10 10 Regulated access regime: shifted risk and return Risks have increased in telecommunications infrastructure investment  Invest on one basis … only to see it over-turned post investment commitment  ACCC has introduced new concepts post investment commitment, unrelated to economic efficiency Returns have increased across telco access seekers through redistribution rather than investment  Several steps-down in access prices … aggregation among access entrepreneurs  Access prices below cost across a broad average of users, disincentive to invest at scale Structural separation pursued as an claimed ‘reform’ without evaluation  Has left risk with owner of infrastructure and distributed returns to access seekers Pure access seeker share price mid-2009 to mid-2014Wholesale only network provider share price since separation Source: IRESS Undermined market evaluation of network benefits and costs

11 11 Market valuation: access seeker v. network provider Access seeker Wholesale only network provider RevenueA$1.0bnNZ$1.1bnSimilar revenue EBITDAA$158mNZ$649m4 times more EBITDA EBITDA margin15%61% Network assetsA$60mNZ$3.1bn50 times more assets Intangible assetsA$612mNZ$166m Customers800k1,781kPhysical network connections Dividend26cps0cpsNo dividend in FY14 Return on Invested Capital 14%7.4%Half the ROUC Market cap, Monday 8 Sept A$1.4bnNZ$0.7m Enterprise valueA$1.7bnNZ$2.5bn EV/EBITDA FY159.3x4.5xHalf the market valuation multiple “Sources: CIMB, Company reports Would the ACCC do the same thing in mobile as it has done in fixed line?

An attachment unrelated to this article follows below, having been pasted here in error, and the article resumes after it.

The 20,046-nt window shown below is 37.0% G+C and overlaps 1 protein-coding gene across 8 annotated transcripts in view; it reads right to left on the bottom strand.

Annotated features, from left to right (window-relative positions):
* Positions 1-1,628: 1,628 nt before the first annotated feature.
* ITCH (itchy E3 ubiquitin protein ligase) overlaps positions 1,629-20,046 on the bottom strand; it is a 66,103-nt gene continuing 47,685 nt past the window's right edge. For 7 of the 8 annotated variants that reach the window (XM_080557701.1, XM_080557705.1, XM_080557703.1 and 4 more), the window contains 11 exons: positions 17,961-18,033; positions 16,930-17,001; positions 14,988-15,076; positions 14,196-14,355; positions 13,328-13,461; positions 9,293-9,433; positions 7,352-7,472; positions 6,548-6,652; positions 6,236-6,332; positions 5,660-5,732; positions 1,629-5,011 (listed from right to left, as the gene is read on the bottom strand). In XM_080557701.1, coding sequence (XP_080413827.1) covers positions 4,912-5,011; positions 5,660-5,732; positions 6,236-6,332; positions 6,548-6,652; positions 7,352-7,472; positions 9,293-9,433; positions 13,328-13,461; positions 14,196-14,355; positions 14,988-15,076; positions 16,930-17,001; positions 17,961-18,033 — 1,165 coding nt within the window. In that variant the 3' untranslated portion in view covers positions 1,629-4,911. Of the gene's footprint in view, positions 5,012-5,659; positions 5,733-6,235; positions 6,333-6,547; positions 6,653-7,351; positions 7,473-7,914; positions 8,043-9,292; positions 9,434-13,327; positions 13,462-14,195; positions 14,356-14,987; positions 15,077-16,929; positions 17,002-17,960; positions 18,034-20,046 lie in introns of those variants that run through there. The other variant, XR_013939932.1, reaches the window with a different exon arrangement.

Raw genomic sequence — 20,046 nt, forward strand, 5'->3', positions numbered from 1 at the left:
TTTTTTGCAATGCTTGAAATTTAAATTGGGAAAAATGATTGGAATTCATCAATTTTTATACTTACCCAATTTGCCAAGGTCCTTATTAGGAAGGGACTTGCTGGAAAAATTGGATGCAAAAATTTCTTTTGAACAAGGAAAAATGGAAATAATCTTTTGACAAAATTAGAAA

12 12 The Internet of Things: likely largely wireless connected Source: Altera  What spectrum and allocation approach for IoT?  What impact will reservation of fixed backhaul to NBN Co have on IoT industry structure and development of services? Reserved backhaul is 35% of NBN Co’s LT revenue “We believe that the proliferation of mobile devices and the need to service those devices will be one of the key areas driving demand for the NBN.” NBN Co, Deloitte Access Economics Report, ‘Mobile Nation’, Feb 2013

13 13 Spectrum management and spectrum auctions ACMA has a positive reputation among investors for spectrum management  Probably hard not to have a positive reputation given growth in MBB  Good spectrum management is ‘below-the-radar’ for secondary market investors Spectrum auctions  Closely followed in the equity market given impact on capex and market  How many Ministerial directions are needed to sell a block of spectrum?  ‘Red underpants’ requirements unsettle investors  700MHz spectrum price was effectively set by the Minister for Communications  In effect excluded VHA; how can it be ‘efficient’ to have left so much spectrum unsold  Can’t rectify post-auction without triggering sovereign risk 5G spectrum  Will be more closely followed by the market because Demand > Supply – Where will it come from? Who will have to ‘surrender’ spectrum? What process to manage this? Process and arrangements should facilitate private sector to evaluate and meet emerging demand

14 14 What might have been? AWA and mobile telephony, 1949 Source: AWA Annual Report 1949 Mobile wireless

15 15 Source: AWA Annual Report 1949 What’s that you say, Chris? Productivity and innovation in the mobile sector? That requires flexible regulation to facilitate market-driven investment and competition, not over-ride it with regulatory preference. Roger that, over.